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Despite the increasingly complex regulatory environment surrounding the accounting industry, the core ideas behind the profession have remained largely the same for centuries. Since the 1400’s the double-entry system of bookkeeping has defined how transactions are recorded, and how their material impacts are assessed. By analyzing the corresponding debit and credit balances involved in transactions, managers and auditors alike are able to verify the integrity of financial information underlying businesses.

However, with the introduction of blockchain technologies this age-old system may be on its way to obsolescence.

What Is the Blockchain?

Blockchain is a globally distributed ledger which is used to record and independently verify the particulars of any digital transaction.  Credit and debit entries on the distributed ledger are recorded in real-time with the profits and material losses of each transaction linked together in a joint register. Each of these entries is processed piece by piece through a series of equations which must be decrypted using specialized computer software. Once an equation is solved it is added to the blockchain, and instantly updated across all computers connected to the public ledger.

To replicate or alter a transaction an individual would have to painstakingly recreate the complex mathematical equations involved in each block of the chain. Additionally, each equation would have to be approved by every other party on the blockchain before being committed to the record. Essentially, this guarantees the veracity of any financial transaction recorded on the blockchain.

How Blockchain Will Affect Accounting

Although blockchain technologies are primarily associated with much-vaunted cryptocurrencies like Bitcoin, the possibilities surrounding the distributed ledger are numerous.  From the exchange of property contracts and medical records to global trade, Blockchains could be used to create a permanent, unaltered record of any transaction. With this system in place individuals could assign value to any digitally transferred asset.

Impact on Auditing

If organisations begin to implement blockchain technologies to track the movement of assets (stocks, bonds, mutual funds) to and from the enterprise, this will significantly reduce the amount of audit work required to confirm the integrity of financial records.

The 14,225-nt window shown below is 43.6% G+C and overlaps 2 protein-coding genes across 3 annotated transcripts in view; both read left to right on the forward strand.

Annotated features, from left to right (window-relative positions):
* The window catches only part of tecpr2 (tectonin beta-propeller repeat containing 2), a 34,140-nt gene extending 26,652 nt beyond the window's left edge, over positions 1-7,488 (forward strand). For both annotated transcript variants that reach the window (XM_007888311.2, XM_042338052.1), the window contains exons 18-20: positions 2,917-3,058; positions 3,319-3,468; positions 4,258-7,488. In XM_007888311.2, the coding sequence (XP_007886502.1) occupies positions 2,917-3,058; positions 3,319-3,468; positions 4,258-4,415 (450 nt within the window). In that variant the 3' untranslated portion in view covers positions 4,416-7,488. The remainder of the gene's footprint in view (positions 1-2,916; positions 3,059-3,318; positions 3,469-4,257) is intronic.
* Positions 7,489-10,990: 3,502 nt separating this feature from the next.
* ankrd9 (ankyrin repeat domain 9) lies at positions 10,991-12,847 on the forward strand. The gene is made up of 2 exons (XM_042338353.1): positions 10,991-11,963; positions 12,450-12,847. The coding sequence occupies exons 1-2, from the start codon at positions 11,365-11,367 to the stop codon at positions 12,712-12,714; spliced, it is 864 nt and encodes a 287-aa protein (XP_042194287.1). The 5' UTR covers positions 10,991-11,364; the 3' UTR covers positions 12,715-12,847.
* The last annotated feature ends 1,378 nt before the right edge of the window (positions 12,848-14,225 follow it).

Accounting errors will also become a thing of the past as the specific details of each transaction will be independently verified through the distributed ledger system. Each participant in a transaction will be identified by a unique non-falsifiable code, the time and date of the exchange will be recorded to the Blockchain in real-time, and any related data will be checked through rigorous mathematic equations.  Each subsequent transfer of the asset will simply add another block to this chain of related transactions, so the history and current ownership of any asset will be all but guaranteed.

Emerging Opportunities

While it will be far simpler to track the inflow and outflow of assets from businesses with the blockchain, many cloud technologies already provide similar functionality. As stated repeatedly the future of accountancy doesn’t lie in simple reporting and reconciliation any longer. To succeed in a world of distributed ledgers, professionals must move towards providing more valuable services to clients.

Accountants must gain a comprehensive understanding of blockchain technologies so that they can shape how these systems are implemented within organizations. Many blockchain applications are still in their infancy and will require a great deal of development in line with prevailing industry regulations before they’re ready for market. An accountant with a strong grasp of the technology will be able to provide indispensable advice to firms looking to automate.